In March 2007, Jeffrey C. Rachor was named CEO. In April 2008, Pep Boys Chief Operating Officer Michael “Mike” R. Odell became Interim CEO with the resignation of Jeff Rachor. In September 2008, Odell was named CEO. In October 2009, Pep Boys acquired tire retailer Florida Tire; the acquisition gave Pep Boys ten tire centers in the Orlando market. In March 2011, Pep Boys acquired seven stores from tire retailer Big O Tires; the acquisition gave Pep Boys service and tire centers in Washington State, in the Pacific Northwest. In May 2011, Pep Boys acquired tire retailer Big 10 Tires; the acquisition gave Pep Boys an additional 84 service and tire centers in Alabama and Georgia, including concentrations around Atlanta and Orlando. In June 2011, Pep Boys acquired seven locations from automotive repair company My Mechanic; the acquisition gave Pep Boys additional locations in the Houston, Texas metropolitan area. In January 2012, Pep Boys announced that it had agreed to be acquired by The Gores Group, a Los Angeles-based private equity investment company, for $15 per share, or $1 billion.
But four months in May 2012, it was announced that the deal had fallen through. In September 2013, Pep Boys acquired 18 Discount Tire Centers in
Initial public offering
Initial public offering or stock market launch is a type of public offering in which shares of a company are sold to institutional investors and also retail investors. Through this process, colloquially known as floating, or going public, a held company is transformed into a public company. Initial public offerings can be used: to raise new equity capital for the company concerned. After the IPO, shares traded in the open market are known as the free float. Stock exchanges stipulate a minimum free float both in absolute terms and as a proportion of the total share capital. Although IPO offers many benefits, there are significant costs involved, chiefly those associated with the process such as banking and legal fees, the ongoing requirement to disclose important and sometimes sensitive information. Details of the proposed offering are disclosed to potential purchasers in the form of a lengthy document known as a prospectus. Most companies undertake an IPO with the assistance of an investment banking firm acting in the capacity of an underwriter.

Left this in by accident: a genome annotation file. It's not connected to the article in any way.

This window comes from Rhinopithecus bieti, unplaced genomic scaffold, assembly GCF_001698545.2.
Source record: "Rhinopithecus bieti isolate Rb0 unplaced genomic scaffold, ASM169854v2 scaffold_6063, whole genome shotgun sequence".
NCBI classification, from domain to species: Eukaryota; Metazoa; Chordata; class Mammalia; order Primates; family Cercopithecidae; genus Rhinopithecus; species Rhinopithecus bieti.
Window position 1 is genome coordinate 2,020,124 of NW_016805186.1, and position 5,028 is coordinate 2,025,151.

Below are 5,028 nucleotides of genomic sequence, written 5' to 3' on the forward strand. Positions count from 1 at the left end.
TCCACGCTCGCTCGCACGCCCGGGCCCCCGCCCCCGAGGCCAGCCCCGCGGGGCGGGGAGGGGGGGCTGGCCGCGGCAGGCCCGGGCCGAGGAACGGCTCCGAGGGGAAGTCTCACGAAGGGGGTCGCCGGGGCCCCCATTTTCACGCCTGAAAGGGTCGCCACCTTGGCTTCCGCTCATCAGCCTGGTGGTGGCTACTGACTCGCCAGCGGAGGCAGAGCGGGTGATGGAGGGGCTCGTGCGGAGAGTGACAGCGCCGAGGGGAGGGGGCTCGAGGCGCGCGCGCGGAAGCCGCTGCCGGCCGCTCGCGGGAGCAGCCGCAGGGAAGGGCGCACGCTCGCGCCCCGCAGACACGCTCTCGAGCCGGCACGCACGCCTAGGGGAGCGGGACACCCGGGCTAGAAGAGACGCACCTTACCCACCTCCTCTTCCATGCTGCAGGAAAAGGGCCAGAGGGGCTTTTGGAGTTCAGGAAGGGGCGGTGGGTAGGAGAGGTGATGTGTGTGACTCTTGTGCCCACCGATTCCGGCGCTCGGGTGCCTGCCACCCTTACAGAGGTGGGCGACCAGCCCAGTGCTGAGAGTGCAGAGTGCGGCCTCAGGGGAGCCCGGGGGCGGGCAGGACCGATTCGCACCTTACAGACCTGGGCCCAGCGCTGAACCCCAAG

Underwriters provide several services, including help with assessing the value of shares and establishing a public market for shares. Alternative methods such as the Dutch auction have been explored and applied for several IPOs; the earliest form of a company which issued public shares was the case of the publicani during the Roman Republic. Like modern joint-stock companies, the publicani were legal bodies independent of their members whose ownership was divided into shares, or partes. There is evidence that these shares were sold to public investors and traded in a type of over-the-counter market in the Forum, near the Temple of Castor and Pollux; the shares quaestors. Mere evidence remains of the prices for which partes were sold, the nature of initial public offerings, or a description of stock market behavior. Publicani lost favor with the rise of the Empire. In the early modern period, the Dutch were financial innovators who helped lay the foundations of modern financial systems; the first modern IPO occurred in March 1602 when the Dutch East India Company offered shares of the company to the public in order to raise capital.